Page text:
Science sheds light on testing, teaching methods

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Pet trainers recently developed a premiere academy for animals. In this inclusive learning environment, the trainers hoped to prepare the different animals to be skilled outside of their natural talents. So, dogs were trained to sit all day. Monkeys were trained to track like hounds. Birds were forced to climb trees like monkeys. Ducks were made to run like dogs.

The trainers were excited to see how things would turn out and — you guessed it — they didn’t turn out well. After the dogs failed to sit still all day, the trainers were perplexed. So they hired a doctor who diagnosed the dogs with ADD or ADHD (he wasn’t sure) and promptly medicated them.

The monkeys put their heart into tracking but couldn’t really develop the acute smelling senses necessary. The birds were hospitalized when they injured their talons climbing trees and were soon a disappointment. And the ducks! The ducks dropped out of the academy when their webbed feet were worn out from the constant running.

Dumbfounded, the trainers hired researchers to discover why the animals failed. Soon they developed policy like the “No Animal Left Behind Act” and the “Common Characteristics Standards Act” emphasizing that animal trainers and schools will be held accountable for what they do and how they train their animals. Some winced at the lack of common sense and others naively placed their faith in the ideas.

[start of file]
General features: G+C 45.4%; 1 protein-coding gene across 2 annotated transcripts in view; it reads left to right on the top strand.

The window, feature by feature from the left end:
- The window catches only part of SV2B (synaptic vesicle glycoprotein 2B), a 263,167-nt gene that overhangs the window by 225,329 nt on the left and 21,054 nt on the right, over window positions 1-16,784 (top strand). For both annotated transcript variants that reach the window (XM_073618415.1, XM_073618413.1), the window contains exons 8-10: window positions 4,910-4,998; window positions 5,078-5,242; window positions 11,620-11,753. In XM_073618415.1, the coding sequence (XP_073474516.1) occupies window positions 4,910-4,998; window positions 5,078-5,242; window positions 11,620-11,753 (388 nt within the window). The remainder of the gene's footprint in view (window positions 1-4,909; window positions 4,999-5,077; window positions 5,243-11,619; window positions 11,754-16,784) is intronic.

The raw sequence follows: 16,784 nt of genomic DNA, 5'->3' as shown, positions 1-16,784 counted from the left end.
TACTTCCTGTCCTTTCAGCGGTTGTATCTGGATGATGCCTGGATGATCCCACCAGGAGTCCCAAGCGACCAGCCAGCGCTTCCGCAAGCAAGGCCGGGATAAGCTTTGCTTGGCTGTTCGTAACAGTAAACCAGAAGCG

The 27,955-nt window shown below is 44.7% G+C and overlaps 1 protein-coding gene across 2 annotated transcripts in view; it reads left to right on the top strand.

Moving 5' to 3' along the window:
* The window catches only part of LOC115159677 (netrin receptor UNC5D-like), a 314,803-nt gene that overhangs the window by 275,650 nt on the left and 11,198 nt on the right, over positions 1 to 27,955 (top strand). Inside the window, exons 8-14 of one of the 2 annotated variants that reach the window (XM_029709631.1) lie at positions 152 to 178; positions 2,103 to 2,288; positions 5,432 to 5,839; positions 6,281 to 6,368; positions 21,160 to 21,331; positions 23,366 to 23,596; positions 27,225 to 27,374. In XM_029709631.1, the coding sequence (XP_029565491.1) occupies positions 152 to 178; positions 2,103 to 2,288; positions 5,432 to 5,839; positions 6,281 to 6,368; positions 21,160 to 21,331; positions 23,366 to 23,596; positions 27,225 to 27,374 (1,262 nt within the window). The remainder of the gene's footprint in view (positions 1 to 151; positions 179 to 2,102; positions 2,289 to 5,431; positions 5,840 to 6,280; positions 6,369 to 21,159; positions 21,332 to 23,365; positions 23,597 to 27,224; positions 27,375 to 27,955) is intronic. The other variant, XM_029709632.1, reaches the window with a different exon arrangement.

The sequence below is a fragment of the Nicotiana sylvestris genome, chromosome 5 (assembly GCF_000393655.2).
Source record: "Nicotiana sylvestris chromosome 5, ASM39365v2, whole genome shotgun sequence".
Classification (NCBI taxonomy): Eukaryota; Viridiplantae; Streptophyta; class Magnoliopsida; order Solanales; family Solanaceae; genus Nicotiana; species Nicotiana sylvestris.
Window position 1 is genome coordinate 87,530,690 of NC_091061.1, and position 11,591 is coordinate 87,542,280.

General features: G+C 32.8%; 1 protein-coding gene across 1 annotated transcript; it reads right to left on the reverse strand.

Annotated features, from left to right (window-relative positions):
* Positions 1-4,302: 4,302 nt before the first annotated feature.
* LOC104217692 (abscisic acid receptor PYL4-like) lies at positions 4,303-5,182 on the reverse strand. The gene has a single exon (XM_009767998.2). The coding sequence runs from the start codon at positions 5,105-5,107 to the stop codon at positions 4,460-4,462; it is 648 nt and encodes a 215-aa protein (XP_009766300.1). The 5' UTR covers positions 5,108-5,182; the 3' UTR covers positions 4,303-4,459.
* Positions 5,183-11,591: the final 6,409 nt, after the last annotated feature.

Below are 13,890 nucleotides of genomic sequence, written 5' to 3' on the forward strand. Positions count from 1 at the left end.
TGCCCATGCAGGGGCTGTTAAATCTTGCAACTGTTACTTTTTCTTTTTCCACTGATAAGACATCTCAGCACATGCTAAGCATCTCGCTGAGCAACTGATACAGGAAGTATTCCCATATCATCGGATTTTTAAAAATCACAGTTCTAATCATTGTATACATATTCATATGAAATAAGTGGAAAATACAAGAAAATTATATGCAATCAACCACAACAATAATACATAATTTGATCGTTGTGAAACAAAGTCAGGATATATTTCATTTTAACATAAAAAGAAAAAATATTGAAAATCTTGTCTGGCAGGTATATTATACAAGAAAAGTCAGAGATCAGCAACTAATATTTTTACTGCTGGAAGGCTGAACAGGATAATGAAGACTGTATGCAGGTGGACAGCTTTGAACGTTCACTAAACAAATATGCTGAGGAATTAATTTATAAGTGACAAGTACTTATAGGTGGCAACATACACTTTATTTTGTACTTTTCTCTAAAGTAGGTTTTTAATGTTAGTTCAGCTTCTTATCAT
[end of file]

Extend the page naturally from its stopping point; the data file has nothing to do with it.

By now you’re probably wondering where I am going with this. What I’m trying to say is that the problem with most — though not all — of our education system is obvious. Our educational goals are out of whack with what we now know about the nature of learners. Furthermore, the gains we have made in educational research over the past few decades are not being fully utilized in our educational policies at the national and state level.

In short, we now know each learner has about eight different intelligence areas that he or she can be naturally gifted in. Furthermore, most learners acquire knowledge in one of three different ways.

I contend that by adapting our education goals and policies to these scientific facts, we can decrease the achievement gap, increase our student success rate and multiply the human capital our schools are developing. In my next letter, I will describe how we can do just that.

Ken Fontenot


The writer is pastor of Bethel Baptist Church and a candidate for House District 24.